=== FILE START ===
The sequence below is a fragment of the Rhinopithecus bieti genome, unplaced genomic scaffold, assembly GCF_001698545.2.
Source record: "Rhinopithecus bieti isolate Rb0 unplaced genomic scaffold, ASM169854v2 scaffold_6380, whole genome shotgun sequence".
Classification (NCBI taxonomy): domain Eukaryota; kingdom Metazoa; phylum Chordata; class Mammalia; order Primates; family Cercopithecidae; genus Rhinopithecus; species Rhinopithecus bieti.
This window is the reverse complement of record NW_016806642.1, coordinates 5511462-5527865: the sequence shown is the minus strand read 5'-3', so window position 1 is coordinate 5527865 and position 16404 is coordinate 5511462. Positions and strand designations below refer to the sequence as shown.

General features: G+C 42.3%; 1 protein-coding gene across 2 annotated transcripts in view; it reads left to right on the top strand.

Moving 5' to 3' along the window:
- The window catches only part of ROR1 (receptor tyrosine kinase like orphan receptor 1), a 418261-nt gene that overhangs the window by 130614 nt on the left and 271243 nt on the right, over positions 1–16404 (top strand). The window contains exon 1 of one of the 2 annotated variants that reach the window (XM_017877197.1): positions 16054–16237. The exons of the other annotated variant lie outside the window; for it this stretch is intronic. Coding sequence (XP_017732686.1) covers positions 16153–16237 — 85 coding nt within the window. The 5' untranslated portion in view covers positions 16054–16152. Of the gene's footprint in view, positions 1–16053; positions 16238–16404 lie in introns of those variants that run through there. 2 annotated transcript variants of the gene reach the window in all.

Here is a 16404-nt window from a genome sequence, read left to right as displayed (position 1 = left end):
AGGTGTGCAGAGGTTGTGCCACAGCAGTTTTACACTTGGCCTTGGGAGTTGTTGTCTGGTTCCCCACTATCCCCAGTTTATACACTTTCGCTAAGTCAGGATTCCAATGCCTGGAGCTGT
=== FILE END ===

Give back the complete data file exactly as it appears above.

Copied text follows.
The sequence below is a fragment of the Rhinopithecus bieti genome, unplaced genomic scaffold, assembly GCF_001698545.2.
Source record: "Rhinopithecus bieti isolate Rb0 unplaced genomic scaffold, ASM169854v2 scaffold_6380, whole genome shotgun sequence".
Classification (NCBI taxonomy): domain Eukaryota; kingdom Metazoa; phylum Chordata; class Mammalia; order Primates; family Cercopithecidae; genus Rhinopithecus; species Rhinopithecus bieti.
This window is the reverse complement of record NW_016806642.1, coordinates 5511462-5527865: the sequence shown is the minus strand read 5'-3', so window position 1 is coordinate 5527865 and position 16404 is coordinate 5511462. Positions and strand designations below refer to the sequence as shown.

General features: G+C 42.3%; 1 protein-coding gene across 2 annotated transcripts in view; it reads left to right on the top strand.

Moving 5' to 3' along the window:
- The window catches only part of ROR1 (receptor tyrosine kinase like orphan receptor 1), a 418261-nt gene that overhangs the window by 130614 nt on the left and 271243 nt on the right, over positions 1–16404 (top strand). The window contains exon 1 of one of the 2 annotated variants that reach the window (XM_017877197.1): positions 16054–16237. The exons of the other annotated variant lie outside the window; for it this stretch is intronic. Coding sequence (XP_017732686.1) covers positions 16153–16237 — 85 coding nt within the window. The 5' untranslated portion in view covers positions 16054–16152. Of the gene's footprint in view, positions 1–16053; positions 16238–16404 lie in introns of those variants that run through there. 2 annotated transcript variants of the gene reach the window in all.

Here is a 16404-nt window from a genome sequence, read left to right as displayed (position 1 = left end):
AGGTGTGCAGAGGTTGTGCCACAGCAGTTTTACACTTGGCCTTGGGAGTTGTTGTCTGGTTCCCCACTATCCCCAGTTTATACACTTTCGCTAAGTCAGGATTCCAATGCCTGGAGCTGT